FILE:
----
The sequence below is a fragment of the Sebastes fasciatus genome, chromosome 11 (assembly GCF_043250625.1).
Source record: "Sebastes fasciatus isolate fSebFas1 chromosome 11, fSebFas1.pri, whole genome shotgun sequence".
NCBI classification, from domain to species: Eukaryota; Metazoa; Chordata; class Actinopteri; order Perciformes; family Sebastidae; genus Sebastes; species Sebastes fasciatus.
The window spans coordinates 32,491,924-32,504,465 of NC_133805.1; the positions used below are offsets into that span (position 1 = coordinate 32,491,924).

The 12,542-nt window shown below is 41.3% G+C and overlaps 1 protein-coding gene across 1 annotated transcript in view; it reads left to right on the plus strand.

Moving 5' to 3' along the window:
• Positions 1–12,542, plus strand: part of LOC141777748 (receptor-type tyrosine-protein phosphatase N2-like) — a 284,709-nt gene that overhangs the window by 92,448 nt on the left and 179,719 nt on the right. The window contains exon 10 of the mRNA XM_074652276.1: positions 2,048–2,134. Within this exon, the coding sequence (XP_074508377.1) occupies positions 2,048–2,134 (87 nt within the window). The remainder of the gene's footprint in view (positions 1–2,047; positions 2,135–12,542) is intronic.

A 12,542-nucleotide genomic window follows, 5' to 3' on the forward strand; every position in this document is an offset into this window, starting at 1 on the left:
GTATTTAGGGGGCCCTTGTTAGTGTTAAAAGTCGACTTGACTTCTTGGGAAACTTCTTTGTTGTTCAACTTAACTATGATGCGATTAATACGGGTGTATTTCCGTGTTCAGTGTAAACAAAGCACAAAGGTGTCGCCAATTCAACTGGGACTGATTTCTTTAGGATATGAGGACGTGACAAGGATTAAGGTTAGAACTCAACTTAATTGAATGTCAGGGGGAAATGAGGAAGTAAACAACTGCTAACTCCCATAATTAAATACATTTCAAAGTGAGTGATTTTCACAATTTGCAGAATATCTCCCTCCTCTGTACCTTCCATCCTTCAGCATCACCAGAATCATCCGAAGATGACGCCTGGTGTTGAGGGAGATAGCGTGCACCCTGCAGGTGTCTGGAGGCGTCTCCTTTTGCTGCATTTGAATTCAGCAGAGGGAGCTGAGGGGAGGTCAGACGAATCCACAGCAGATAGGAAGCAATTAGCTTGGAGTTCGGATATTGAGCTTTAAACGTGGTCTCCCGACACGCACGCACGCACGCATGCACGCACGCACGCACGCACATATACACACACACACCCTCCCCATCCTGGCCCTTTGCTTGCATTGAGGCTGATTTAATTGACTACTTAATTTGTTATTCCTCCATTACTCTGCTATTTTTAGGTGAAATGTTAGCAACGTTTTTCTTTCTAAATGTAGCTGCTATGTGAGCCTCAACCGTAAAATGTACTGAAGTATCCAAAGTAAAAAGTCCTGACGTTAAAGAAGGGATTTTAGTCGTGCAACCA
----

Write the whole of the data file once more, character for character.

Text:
The sequence below is a fragment of the Sebastes fasciatus genome, chromosome 11 (assembly GCF_043250625.1).
Source record: "Sebastes fasciatus isolate fSebFas1 chromosome 11, fSebFas1.pri, whole genome shotgun sequence".
NCBI classification, from domain to species: Eukaryota; Metazoa; Chordata; class Actinopteri; order Perciformes; family Sebastidae; genus Sebastes; species Sebastes fasciatus.
The window spans coordinates 32,491,924-32,504,465 of NC_133805.1; the positions used below are offsets into that span (position 1 = coordinate 32,491,924).

The 12,542-nt window shown below is 41.3% G+C and overlaps 1 protein-coding gene across 1 annotated transcript in view; it reads left to right on the plus strand.

Moving 5' to 3' along the window:
• Positions 1–12,542, plus strand: part of LOC141777748 (receptor-type tyrosine-protein phosphatase N2-like) — a 284,709-nt gene that overhangs the window by 92,448 nt on the left and 179,719 nt on the right. The window contains exon 10 of the mRNA XM_074652276.1: positions 2,048–2,134. Within this exon, the coding sequence (XP_074508377.1) occupies positions 2,048–2,134 (87 nt within the window). The remainder of the gene's footprint in view (positions 1–2,047; positions 2,135–12,542) is intronic.

A 12,542-nucleotide genomic window follows, 5' to 3' on the forward strand; every position in this document is an offset into this window, starting at 1 on the left:
GTATTTAGGGGGCCCTTGTTAGTGTTAAAAGTCGACTTGACTTCTTGGGAAACTTCTTTGTTGTTCAACTTAACTATGATGCGATTAATACGGGTGTATTTCCGTGTTCAGTGTAAACAAAGCACAAAGGTGTCGCCAATTCAACTGGGACTGATTTCTTTAGGATATGAGGACGTGACAAGGATTAAGGTTAGAACTCAACTTAATTGAATGTCAGGGGGAAATGAGGAAGTAAACAACTGCTAACTCCCATAATTAAATACATTTCAAAGTGAGTGATTTTCACAATTTGCAGAATATCTCCCTCCTCTGTACCTTCCATCCTTCAGCATCACCAGAATCATCCGAAGATGACGCCTGGTGTTGAGGGAGATAGCGTGCACCCTGCAGGTGTCTGGAGGCGTCTCCTTTTGCTGCATTTGAATTCAGCAGAGGGAGCTGAGGGGAGGTCAGACGAATCCACAGCAGATAGGAAGCAATTAGCTTGGAGTTCGGATATTGAGCTTTAAACGTGGTCTCCCGACACGCACGCACGCACGCATGCACGCACGCACGCACGCACATATACACACACACACCCTCCCCATCCTGGCCCTTTGCTTGCATTGAGGCTGATTTAATTGACTACTTAATTTGTTATTCCTCCATTACTCTGCTATTTTTAGGTGAAATGTTAGCAACGTTTTTCTTTCTAAATGTAGCTGCTATGTGAGCCTCAACCGTAAAATGTACTGAAGTATCCAAAGTAAAAAGTCCTGACGTTAAAGAAGGGATTTTAGTCGTGCAACCA